AP Comparative Government
In Fareed Zakaria’s The Future of Freedom: Illiberal Democracy at Home and Abroad, Zakaria analyzes the variables needed for liberal democracy to exist and flourish. He weighs in on the advantages, as well as the disadvantages of a continued global focus (on democracy) as the building block of a more stable society, rather than liberty. The premise of his thesis is that the United States of America is moving towards an excessively democratic system where polls are having a perverse influence on a structure that was designed to be less about democracy and more about liberty. Liberty, in this instance, is about individual freedom and protection from abuse of authority by the state. Zakaria provides a multi-faceted look at both political history and theory. His broad sweep reaches back to the classical Greeks and Romans, through current politics in Russia, China, the Arab world, and even present day California.
The book’s opening chapter provides an overall critique of the enthusiastic post-Cold War commentaries on the emergence of a new democratic wave. Instead of the initial promises of peace dividends and a world order based on democratic peace, Zakaria points out the trend towards what he terms the dark side of this period of democratic transformation. While democratic in name, many of the political forces let loose, provide more chaos than freedom or democracy.
His purpose, it seems, is to educate the reader on the broad history of democratic theory, while calling for a new balance of thinking. Zakaria’s view is that democracy (as power-down populism, in its political, economic, and even cultural manifestations) has gone too far. He argues for a return to “self-control” along with balanced thinking with respect to the concepts of democracy and liberty and their practical applications for governing.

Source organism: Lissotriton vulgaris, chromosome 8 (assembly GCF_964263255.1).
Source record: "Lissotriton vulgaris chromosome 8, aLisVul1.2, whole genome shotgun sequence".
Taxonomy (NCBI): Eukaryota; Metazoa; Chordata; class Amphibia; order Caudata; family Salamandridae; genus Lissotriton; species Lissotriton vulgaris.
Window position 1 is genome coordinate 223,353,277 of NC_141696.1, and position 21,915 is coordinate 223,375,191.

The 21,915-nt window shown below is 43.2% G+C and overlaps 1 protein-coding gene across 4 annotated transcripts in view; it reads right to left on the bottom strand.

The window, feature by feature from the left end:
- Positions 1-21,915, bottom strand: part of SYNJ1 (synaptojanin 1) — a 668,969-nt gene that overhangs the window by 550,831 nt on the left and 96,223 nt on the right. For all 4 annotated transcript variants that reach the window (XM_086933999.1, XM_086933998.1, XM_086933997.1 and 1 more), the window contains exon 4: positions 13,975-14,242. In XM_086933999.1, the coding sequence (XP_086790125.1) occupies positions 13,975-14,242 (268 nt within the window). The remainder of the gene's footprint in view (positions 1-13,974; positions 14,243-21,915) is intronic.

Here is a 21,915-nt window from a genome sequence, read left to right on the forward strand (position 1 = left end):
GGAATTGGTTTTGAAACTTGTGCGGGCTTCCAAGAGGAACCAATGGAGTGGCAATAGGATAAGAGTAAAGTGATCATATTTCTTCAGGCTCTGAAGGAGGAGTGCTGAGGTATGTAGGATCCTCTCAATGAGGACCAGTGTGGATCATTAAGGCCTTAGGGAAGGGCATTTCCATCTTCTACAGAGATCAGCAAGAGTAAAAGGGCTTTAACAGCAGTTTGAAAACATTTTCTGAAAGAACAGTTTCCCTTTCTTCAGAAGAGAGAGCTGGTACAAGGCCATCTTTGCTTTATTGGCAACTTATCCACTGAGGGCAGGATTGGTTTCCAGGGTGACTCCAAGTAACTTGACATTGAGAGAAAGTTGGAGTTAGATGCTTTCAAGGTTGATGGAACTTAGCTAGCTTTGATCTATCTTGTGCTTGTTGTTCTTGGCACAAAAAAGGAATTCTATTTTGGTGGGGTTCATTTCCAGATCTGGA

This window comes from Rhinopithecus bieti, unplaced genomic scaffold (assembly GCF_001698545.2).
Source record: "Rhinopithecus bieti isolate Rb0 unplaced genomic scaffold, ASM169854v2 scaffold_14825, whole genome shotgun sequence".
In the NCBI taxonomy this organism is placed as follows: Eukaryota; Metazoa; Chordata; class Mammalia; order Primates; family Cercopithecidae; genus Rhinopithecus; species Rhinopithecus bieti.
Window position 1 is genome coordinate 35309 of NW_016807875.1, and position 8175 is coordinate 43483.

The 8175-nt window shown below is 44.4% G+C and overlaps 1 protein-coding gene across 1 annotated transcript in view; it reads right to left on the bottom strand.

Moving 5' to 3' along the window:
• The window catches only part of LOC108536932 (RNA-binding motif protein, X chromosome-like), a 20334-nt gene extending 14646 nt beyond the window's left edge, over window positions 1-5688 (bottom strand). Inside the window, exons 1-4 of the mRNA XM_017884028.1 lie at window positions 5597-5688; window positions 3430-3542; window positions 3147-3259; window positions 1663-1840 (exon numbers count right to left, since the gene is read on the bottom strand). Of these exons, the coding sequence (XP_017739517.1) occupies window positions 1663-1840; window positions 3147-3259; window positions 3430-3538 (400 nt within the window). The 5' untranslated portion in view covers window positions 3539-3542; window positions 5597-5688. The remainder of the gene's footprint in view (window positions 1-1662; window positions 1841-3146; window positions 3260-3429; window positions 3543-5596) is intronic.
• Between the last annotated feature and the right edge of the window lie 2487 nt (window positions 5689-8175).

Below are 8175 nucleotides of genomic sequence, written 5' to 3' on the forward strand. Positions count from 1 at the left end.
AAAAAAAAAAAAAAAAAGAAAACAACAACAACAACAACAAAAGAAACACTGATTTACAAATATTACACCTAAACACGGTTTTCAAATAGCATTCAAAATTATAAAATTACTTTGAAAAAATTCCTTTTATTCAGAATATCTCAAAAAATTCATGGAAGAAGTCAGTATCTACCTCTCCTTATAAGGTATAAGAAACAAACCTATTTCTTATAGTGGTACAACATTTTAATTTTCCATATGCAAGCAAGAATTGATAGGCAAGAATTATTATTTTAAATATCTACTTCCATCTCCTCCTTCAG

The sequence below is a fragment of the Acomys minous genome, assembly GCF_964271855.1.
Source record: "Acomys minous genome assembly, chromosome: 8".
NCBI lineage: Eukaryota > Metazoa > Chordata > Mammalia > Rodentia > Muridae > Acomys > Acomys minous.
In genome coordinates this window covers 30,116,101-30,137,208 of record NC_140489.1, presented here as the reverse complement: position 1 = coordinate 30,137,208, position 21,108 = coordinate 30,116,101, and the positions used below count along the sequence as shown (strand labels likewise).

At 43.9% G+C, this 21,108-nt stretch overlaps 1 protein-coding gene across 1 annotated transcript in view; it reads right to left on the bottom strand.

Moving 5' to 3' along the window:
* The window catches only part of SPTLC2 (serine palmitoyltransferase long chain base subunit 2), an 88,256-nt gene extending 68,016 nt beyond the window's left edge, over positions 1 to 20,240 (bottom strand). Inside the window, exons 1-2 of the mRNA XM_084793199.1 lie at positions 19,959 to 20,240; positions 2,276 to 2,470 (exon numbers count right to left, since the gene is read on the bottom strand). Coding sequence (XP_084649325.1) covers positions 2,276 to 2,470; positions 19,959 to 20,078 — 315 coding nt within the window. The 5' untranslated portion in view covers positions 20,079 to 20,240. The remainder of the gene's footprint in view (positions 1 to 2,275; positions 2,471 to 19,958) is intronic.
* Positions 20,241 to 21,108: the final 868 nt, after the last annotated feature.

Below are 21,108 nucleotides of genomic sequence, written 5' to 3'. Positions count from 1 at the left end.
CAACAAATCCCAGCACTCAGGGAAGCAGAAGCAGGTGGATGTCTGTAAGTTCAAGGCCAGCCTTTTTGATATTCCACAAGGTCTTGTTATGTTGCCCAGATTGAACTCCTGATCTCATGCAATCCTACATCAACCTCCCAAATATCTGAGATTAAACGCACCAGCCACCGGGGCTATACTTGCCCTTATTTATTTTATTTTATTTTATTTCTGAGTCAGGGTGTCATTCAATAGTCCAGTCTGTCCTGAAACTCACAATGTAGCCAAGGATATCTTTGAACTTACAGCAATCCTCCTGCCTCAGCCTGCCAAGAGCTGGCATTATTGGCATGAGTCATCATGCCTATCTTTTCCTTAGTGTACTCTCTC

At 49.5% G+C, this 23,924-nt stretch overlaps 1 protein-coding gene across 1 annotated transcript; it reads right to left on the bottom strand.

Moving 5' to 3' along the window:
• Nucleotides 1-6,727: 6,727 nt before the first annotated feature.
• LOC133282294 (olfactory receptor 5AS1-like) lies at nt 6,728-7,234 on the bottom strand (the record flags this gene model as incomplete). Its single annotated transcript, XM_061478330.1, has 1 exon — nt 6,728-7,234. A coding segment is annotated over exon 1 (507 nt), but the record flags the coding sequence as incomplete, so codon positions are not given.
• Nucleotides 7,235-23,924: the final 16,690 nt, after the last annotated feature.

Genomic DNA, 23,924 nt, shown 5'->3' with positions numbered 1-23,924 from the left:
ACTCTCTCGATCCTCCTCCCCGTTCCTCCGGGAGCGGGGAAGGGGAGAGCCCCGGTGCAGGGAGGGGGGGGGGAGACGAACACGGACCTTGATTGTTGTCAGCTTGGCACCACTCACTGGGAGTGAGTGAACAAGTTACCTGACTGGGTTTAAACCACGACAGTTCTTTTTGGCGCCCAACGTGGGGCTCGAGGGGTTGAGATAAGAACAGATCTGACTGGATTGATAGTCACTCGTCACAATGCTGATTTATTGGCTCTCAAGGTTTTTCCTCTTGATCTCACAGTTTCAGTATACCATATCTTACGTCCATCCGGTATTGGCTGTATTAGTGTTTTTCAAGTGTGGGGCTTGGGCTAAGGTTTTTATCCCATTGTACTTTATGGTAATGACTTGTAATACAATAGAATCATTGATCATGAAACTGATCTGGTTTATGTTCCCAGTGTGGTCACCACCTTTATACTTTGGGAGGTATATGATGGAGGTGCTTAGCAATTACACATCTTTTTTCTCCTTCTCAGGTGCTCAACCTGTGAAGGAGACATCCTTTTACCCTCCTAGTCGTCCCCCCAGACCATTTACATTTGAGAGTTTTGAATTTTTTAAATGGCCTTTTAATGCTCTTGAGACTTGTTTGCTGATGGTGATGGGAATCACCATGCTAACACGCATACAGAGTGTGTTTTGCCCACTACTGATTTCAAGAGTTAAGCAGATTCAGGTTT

The book’s purpose, however, is to draw attention to the history of illiberal or constitutional liberalism; that is, political systems that balance individual liberty and freedom, in conjunction with “illiberal” representative governing institutions. In addition to free and fair elections, illiberal governing includes the rule of law and separation of powers, as well as the basic liberal freedoms of speech, religion, assembly, and property.
In short, Zakaria provides a civics lesson for his readers in the context of current events and the challenges for governing institutions in all corners of the globe. Zakaria is particularly blunt in his account of the government corruption in his native country of India. He notes the conflicts in “moderate” Arab states such as Egypt, where autocrats rule with heavy hands yet claim to offer a better model than the alternative. His chapter on the Islamic Exception notes the failures of Muslim theocratic governing institutions and movements, in light of the forces of economic and technological globalization.
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